Polyvinyl Butyral Films
Polyvinyl butyral (PVB) is a clear, colorless, amorphous thermoplastic obtained by condensation reaction of polyvinyl alcohol and butyraldehyde. The resin is known for its excellent flexibility, film-forming and good adhesion properties as well as outstanding UV resistance.
The properties of PVB like their solubility and compatibility with binders and plasticizers depend on the degree of acetalisation and polymerization. An increase of the number of butyral groups in the polymer usually improves the water resistance of the PVB film. PVB can also be cross-linked. Its cross-linking capacity depends on the number of residual OH groups in the polymer which can undergo condensation reactions with phenolic, epoxy, and melamine resins as well as with isocyanates.This modification produces high quality solvent resistant PVB coatings and films.
One of the major uses of PVB film is safety glass. Due to its good adhesion to glass, most of the splinters of fractured glass will adhere to the surface of the PVB film and thus, prevent personal injury by large and sharp glass fragments. PVB laminated glass also offers an improved sound barrier, good impact resistance, and almost 100% absorption of UV light. The later is important for the protection of interiors from fading due to UV exposure.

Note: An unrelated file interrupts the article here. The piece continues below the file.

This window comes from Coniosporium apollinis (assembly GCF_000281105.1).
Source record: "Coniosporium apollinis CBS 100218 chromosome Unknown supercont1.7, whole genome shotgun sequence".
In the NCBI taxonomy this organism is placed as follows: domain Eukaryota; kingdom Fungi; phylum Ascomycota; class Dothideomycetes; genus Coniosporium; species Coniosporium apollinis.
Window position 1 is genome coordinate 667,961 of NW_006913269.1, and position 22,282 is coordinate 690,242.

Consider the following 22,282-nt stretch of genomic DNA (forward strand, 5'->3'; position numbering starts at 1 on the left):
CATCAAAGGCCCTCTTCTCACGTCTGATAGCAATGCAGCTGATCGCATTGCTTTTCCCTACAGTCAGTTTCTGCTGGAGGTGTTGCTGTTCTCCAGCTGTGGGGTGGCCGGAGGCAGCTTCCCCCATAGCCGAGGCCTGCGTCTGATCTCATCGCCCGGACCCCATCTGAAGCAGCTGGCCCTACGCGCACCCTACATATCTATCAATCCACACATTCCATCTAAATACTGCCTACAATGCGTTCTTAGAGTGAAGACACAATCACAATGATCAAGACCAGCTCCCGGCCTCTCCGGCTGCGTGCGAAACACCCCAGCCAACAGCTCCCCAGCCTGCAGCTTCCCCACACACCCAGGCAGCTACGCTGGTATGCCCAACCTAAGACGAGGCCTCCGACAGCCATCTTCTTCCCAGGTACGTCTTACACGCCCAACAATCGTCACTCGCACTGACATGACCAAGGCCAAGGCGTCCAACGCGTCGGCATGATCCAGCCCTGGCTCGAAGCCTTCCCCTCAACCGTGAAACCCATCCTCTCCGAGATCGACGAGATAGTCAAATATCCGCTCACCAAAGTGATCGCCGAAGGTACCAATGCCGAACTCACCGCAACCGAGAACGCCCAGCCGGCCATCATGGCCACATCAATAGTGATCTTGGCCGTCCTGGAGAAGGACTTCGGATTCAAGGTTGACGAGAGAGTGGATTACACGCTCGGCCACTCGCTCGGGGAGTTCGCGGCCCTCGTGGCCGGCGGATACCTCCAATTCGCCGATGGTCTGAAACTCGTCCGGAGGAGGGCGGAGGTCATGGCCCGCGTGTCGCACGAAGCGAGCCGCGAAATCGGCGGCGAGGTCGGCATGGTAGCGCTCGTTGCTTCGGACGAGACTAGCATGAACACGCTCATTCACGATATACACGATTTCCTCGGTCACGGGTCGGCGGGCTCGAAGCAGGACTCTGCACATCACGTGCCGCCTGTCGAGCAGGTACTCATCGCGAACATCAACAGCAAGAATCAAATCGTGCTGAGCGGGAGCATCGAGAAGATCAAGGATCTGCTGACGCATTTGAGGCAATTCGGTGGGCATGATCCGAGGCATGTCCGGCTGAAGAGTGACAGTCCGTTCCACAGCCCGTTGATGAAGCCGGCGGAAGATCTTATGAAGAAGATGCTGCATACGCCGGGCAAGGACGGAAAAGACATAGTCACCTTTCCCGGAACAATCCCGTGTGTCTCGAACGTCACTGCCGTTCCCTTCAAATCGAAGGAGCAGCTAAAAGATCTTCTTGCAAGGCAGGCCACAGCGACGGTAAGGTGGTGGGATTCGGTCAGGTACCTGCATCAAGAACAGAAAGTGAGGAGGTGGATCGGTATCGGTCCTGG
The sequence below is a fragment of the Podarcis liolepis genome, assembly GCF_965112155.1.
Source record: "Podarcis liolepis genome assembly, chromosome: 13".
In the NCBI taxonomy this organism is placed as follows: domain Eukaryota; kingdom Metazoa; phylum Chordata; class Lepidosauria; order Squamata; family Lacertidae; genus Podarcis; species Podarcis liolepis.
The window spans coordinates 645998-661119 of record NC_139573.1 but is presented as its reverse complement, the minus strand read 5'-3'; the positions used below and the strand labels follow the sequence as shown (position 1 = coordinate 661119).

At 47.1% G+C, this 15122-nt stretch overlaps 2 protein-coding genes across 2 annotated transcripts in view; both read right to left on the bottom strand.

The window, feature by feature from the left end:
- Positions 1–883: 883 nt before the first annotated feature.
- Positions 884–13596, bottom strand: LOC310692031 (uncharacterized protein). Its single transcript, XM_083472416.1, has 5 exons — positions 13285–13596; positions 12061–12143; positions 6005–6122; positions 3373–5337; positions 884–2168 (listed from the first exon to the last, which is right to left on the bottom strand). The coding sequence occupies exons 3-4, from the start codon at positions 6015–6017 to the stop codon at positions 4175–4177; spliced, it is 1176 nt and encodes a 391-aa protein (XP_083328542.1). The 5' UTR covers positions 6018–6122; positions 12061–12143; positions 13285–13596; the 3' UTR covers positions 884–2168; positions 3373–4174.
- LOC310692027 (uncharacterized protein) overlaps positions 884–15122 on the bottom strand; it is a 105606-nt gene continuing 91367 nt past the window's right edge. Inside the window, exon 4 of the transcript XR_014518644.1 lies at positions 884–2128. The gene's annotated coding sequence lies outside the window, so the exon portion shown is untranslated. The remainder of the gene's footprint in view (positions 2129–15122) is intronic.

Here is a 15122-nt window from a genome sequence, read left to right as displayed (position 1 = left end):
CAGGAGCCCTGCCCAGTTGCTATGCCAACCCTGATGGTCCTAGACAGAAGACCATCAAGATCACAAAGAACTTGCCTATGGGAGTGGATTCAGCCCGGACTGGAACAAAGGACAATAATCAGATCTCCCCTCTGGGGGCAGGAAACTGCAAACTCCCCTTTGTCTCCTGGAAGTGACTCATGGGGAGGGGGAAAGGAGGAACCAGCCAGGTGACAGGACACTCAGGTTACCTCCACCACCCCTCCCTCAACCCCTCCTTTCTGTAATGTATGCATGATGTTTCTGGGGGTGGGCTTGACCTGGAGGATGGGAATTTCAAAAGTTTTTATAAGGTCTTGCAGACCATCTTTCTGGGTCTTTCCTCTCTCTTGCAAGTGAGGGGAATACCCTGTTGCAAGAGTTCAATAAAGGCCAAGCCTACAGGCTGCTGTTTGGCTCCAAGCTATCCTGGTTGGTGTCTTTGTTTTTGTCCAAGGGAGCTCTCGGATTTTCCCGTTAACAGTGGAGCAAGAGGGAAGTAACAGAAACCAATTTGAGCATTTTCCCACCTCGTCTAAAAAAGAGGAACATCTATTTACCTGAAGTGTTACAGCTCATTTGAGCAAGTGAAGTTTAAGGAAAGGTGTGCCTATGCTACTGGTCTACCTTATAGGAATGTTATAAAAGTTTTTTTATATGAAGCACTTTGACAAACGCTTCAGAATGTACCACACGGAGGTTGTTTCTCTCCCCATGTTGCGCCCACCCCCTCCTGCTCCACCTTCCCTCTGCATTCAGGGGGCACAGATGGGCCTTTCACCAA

PVB is the most popular interlayer material for safety glass. It is currently manufactured and sold by a number of companies including Du Pont (Butacite®, SentryGlas®), Eastman (Butvar®, Vanceva®), Saflex (Eastman), and Kuraray (Trosifol®).
The most important application of PVB film is laminated safety glass for automobile windshields. PVB films find also applications in the construction industry as laminated safety and security glass, as well as in the photovoltaic industry to improve the long-term durability of solar modules.
PVB is suitable for flexible packaging applications. It is
considered non-toxic and some grades have received food contact